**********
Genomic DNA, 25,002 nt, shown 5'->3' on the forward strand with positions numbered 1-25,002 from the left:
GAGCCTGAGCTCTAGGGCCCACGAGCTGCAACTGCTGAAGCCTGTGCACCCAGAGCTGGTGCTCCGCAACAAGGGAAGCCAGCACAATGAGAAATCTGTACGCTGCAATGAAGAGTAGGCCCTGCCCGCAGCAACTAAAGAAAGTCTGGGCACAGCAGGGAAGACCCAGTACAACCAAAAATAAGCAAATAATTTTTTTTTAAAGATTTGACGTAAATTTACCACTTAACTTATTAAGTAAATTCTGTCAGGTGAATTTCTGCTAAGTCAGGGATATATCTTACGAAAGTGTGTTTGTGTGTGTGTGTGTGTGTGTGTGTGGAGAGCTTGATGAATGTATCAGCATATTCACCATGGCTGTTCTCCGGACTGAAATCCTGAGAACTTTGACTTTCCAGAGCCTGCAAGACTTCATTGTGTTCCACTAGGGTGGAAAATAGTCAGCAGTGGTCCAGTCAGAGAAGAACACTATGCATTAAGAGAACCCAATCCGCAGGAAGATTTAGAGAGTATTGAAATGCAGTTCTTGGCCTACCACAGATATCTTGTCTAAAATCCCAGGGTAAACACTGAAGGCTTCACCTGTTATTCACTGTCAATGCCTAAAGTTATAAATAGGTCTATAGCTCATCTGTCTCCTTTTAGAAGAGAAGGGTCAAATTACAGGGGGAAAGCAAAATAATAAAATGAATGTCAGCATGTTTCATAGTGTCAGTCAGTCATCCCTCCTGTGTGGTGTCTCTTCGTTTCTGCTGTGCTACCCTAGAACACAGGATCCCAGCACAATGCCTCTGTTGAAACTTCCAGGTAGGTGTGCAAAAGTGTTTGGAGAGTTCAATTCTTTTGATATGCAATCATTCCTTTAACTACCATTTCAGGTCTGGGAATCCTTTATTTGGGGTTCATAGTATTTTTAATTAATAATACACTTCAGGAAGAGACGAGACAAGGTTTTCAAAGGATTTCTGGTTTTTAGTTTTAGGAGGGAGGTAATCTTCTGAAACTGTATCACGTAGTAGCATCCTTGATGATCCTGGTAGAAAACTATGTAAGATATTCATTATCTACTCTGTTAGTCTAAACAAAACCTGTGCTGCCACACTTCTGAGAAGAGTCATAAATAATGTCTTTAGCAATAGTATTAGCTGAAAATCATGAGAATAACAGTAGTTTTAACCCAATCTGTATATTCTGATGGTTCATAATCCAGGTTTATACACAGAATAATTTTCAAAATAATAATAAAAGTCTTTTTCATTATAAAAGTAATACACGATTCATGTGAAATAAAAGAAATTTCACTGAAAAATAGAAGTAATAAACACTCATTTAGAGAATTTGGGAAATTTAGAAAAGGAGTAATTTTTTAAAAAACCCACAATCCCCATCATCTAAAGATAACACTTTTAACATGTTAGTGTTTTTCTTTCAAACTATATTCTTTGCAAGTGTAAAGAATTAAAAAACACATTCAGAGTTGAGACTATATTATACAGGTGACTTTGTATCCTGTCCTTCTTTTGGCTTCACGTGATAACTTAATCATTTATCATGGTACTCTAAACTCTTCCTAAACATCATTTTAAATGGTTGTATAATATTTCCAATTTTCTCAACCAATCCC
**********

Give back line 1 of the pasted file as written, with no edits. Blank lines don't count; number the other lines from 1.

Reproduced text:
Genomic DNA, 25,002 nt, shown 5'->3' on the forward strand with positions numbered 1-25,002 from the left: